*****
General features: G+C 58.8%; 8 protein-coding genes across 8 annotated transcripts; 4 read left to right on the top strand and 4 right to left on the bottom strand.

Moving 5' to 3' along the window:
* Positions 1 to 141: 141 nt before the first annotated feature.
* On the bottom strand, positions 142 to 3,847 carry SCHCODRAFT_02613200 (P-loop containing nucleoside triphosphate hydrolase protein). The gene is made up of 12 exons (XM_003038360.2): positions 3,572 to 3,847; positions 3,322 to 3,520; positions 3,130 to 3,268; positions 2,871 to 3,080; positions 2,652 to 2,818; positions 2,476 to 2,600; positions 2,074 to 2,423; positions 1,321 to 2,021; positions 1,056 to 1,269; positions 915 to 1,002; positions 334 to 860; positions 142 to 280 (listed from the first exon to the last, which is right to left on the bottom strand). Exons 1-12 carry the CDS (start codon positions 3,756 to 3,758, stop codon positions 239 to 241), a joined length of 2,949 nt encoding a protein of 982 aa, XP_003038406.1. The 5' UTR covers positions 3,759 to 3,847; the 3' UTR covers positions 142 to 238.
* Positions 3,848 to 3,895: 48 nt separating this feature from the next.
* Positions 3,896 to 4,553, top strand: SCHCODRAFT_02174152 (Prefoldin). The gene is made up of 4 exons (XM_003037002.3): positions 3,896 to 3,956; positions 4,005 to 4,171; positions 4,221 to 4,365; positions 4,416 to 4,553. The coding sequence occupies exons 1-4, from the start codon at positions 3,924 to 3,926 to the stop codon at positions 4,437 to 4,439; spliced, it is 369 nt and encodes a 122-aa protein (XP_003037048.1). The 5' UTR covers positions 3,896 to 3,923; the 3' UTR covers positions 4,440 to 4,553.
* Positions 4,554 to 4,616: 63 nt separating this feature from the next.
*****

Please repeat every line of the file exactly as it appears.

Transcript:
General features: G+C 58.8%; 8 protein-coding genes across 8 annotated transcripts; 4 read left to right on the top strand and 4 right to left on the bottom strand.

Moving 5' to 3' along the window:
* Positions 1 to 141: 141 nt before the first annotated feature.
* On the bottom strand, positions 142 to 3,847 carry SCHCODRAFT_02613200 (P-loop containing nucleoside triphosphate hydrolase protein). The gene is made up of 12 exons (XM_003038360.2): positions 3,572 to 3,847; positions 3,322 to 3,520; positions 3,130 to 3,268; positions 2,871 to 3,080; positions 2,652 to 2,818; positions 2,476 to 2,600; positions 2,074 to 2,423; positions 1,321 to 2,021; positions 1,056 to 1,269; positions 915 to 1,002; positions 334 to 860; positions 142 to 280 (listed from the first exon to the last, which is right to left on the bottom strand). Exons 1-12 carry the CDS (start codon positions 3,756 to 3,758, stop codon positions 239 to 241), a joined length of 2,949 nt encoding a protein of 982 aa, XP_003038406.1. The 5' UTR covers positions 3,759 to 3,847; the 3' UTR covers positions 142 to 238.
* Positions 3,848 to 3,895: 48 nt separating this feature from the next.
* Positions 3,896 to 4,553, top strand: SCHCODRAFT_02174152 (Prefoldin). The gene is made up of 4 exons (XM_003037002.3): positions 3,896 to 3,956; positions 4,005 to 4,171; positions 4,221 to 4,365; positions 4,416 to 4,553. The coding sequence occupies exons 1-4, from the start codon at positions 3,924 to 3,926 to the stop codon at positions 4,437 to 4,439; spliced, it is 369 nt and encodes a 122-aa protein (XP_003037048.1). The 5' UTR covers positions 3,896 to 3,923; the 3' UTR covers positions 4,440 to 4,553.
* Positions 4,554 to 4,616: 63 nt separating this feature from the next.